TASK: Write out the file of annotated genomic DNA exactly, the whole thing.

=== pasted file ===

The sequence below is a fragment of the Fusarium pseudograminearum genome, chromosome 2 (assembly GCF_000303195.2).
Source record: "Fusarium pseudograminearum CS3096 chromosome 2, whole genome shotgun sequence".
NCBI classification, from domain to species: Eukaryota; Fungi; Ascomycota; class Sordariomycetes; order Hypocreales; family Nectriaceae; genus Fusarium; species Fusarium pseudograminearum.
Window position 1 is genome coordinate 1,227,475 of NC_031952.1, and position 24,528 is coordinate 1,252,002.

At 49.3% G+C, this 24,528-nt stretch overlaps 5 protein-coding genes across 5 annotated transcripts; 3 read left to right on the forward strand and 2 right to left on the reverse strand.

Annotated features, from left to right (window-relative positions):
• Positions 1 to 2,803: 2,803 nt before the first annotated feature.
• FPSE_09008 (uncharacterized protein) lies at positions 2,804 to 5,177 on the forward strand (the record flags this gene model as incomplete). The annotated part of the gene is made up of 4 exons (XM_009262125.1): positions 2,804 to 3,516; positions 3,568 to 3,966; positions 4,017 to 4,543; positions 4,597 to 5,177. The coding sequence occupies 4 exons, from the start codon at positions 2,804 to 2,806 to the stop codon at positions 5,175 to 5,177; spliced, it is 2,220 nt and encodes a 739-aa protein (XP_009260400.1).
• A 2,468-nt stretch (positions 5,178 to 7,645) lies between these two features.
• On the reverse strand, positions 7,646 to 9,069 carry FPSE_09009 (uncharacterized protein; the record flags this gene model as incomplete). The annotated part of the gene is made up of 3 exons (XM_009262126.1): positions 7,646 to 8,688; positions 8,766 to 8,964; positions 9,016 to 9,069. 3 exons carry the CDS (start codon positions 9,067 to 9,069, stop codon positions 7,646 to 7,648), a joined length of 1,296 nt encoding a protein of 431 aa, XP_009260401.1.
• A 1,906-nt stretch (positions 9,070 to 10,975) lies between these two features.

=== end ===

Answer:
The sequence below is a fragment of the Fusarium pseudograminearum genome, chromosome 2 (assembly GCF_000303195.2).
Source record: "Fusarium pseudograminearum CS3096 chromosome 2, whole genome shotgun sequence".
NCBI classification, from domain to species: Eukaryota; Fungi; Ascomycota; class Sordariomycetes; order Hypocreales; family Nectriaceae; genus Fusarium; species Fusarium pseudograminearum.
Window position 1 is genome coordinate 1,227,475 of NC_031952.1, and position 24,528 is coordinate 1,252,002.

At 49.3% G+C, this 24,528-nt stretch overlaps 5 protein-coding genes across 5 annotated transcripts; 3 read left to right on the forward strand and 2 right to left on the reverse strand.

Annotated features, from left to right (window-relative positions):
• Positions 1 to 2,803: 2,803 nt before the first annotated feature.
• FPSE_09008 (uncharacterized protein) lies at positions 2,804 to 5,177 on the forward strand (the record flags this gene model as incomplete). The annotated part of the gene is made up of 4 exons (XM_009262125.1): positions 2,804 to 3,516; positions 3,568 to 3,966; positions 4,017 to 4,543; positions 4,597 to 5,177. The coding sequence occupies 4 exons, from the start codon at positions 2,804 to 2,806 to the stop codon at positions 5,175 to 5,177; spliced, it is 2,220 nt and encodes a 739-aa protein (XP_009260400.1).
• A 2,468-nt stretch (positions 5,178 to 7,645) lies between these two features.
• On the reverse strand, positions 7,646 to 9,069 carry FPSE_09009 (uncharacterized protein; the record flags this gene model as incomplete). The annotated part of the gene is made up of 3 exons (XM_009262126.1): positions 7,646 to 8,688; positions 8,766 to 8,964; positions 9,016 to 9,069. 3 exons carry the CDS (start codon positions 9,067 to 9,069, stop codon positions 7,646 to 7,648), a joined length of 1,296 nt encoding a protein of 431 aa, XP_009260401.1.
• A 1,906-nt stretch (positions 9,070 to 10,975) lies between these two features.